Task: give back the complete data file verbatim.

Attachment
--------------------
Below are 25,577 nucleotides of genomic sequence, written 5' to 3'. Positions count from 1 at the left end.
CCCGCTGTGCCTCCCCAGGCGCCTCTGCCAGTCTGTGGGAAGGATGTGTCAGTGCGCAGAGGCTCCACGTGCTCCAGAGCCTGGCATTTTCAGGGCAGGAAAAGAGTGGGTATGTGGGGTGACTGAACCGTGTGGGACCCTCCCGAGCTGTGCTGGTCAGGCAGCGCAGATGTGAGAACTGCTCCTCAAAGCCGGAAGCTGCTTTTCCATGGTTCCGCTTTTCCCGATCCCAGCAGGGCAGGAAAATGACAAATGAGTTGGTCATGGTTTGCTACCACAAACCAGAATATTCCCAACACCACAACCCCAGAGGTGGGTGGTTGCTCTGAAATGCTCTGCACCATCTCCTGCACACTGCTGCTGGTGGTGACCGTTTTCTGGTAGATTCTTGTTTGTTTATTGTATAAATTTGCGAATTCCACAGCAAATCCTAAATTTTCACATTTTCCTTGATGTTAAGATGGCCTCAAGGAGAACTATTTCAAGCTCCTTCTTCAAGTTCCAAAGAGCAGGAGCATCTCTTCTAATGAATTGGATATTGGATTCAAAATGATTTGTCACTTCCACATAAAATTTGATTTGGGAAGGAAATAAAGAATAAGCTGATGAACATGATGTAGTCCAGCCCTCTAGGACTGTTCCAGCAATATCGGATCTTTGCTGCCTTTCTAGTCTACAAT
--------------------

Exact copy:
Below are 25,577 nucleotides of genomic sequence, written 5' to 3'. Positions count from 1 at the left end.
CCCGCTGTGCCTCCCCAGGCGCCTCTGCCAGTCTGTGGGAAGGATGTGTCAGTGCGCAGAGGCTCCACGTGCTCCAGAGCCTGGCATTTTCAGGGCAGGAAAAGAGTGGGTATGTGGGGTGACTGAACCGTGTGGGACCCTCCCGAGCTGTGCTGGTCAGGCAGCGCAGATGTGAGAACTGCTCCTCAAAGCCGGAAGCTGCTTTTCCATGGTTCCGCTTTTCCCGATCCCAGCAGGGCAGGAAAATGACAAATGAGTTGGTCATGGTTTGCTACCACAAACCAGAATATTCCCAACACCACAACCCCAGAGGTGGGTGGTTGCTCTGAAATGCTCTGCACCATCTCCTGCACACTGCTGCTGGTGGTGACCGTTTTCTGGTAGATTCTTGTTTGTTTATTGTATAAATTTGCGAATTCCACAGCAAATCCTAAATTTTCACATTTTCCTTGATGTTAAGATGGCCTCAAGGAGAACTATTTCAAGCTCCTTCTTCAAGTTCCAAAGAGCAGGAGCATCTCTTCTAATGAATTGGATATTGGATTCAAAATGATTTGTCACTTCCACATAAAATTTGATTTGGGAAGGAAATAAAGAATAAGCTGATGAACATGATGTAGTCCAGCCCTCTAGGACTGTTCCAGCAATATCGGATCTTTGCTGCCTTTCTAGTCTACAAT